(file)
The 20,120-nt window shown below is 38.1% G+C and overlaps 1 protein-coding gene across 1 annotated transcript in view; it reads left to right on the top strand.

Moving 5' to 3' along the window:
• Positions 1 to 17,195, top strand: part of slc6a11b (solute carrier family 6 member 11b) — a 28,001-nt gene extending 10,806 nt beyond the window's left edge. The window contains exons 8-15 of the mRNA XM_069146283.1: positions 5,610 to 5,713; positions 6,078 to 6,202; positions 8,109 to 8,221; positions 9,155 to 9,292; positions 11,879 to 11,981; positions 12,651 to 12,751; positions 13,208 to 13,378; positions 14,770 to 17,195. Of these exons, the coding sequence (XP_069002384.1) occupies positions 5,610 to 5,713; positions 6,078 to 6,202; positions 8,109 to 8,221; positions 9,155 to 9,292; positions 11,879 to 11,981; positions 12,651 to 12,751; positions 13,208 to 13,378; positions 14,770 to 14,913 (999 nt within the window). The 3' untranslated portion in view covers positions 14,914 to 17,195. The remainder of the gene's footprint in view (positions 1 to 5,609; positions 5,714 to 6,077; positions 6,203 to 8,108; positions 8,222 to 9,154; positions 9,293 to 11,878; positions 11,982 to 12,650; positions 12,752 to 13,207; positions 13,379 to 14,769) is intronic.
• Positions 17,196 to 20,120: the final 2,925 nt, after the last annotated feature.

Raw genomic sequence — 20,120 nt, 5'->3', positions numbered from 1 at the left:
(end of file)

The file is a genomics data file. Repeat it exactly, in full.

The 20,120-nt window shown below is 38.1% G+C and overlaps 1 protein-coding gene across 1 annotated transcript in view; it reads left to right on the top strand.

Moving 5' to 3' along the window:
• Positions 1 to 17,195, top strand: part of slc6a11b (solute carrier family 6 member 11b) — a 28,001-nt gene extending 10,806 nt beyond the window's left edge. The window contains exons 8-15 of the mRNA XM_069146283.1: positions 5,610 to 5,713; positions 6,078 to 6,202; positions 8,109 to 8,221; positions 9,155 to 9,292; positions 11,879 to 11,981; positions 12,651 to 12,751; positions 13,208 to 13,378; positions 14,770 to 17,195. Of these exons, the coding sequence (XP_069002384.1) occupies positions 5,610 to 5,713; positions 6,078 to 6,202; positions 8,109 to 8,221; positions 9,155 to 9,292; positions 11,879 to 11,981; positions 12,651 to 12,751; positions 13,208 to 13,378; positions 14,770 to 14,913 (999 nt within the window). The 3' untranslated portion in view covers positions 14,914 to 17,195. The remainder of the gene's footprint in view (positions 1 to 5,609; positions 5,714 to 6,077; positions 6,203 to 8,108; positions 8,222 to 9,154; positions 9,293 to 11,878; positions 11,982 to 12,650; positions 12,752 to 13,207; positions 13,379 to 14,769) is intronic.
• Positions 17,196 to 20,120: the final 2,925 nt, after the last annotated feature.

Raw genomic sequence — 20,120 nt, 5'->3', positions numbered from 1 at the left: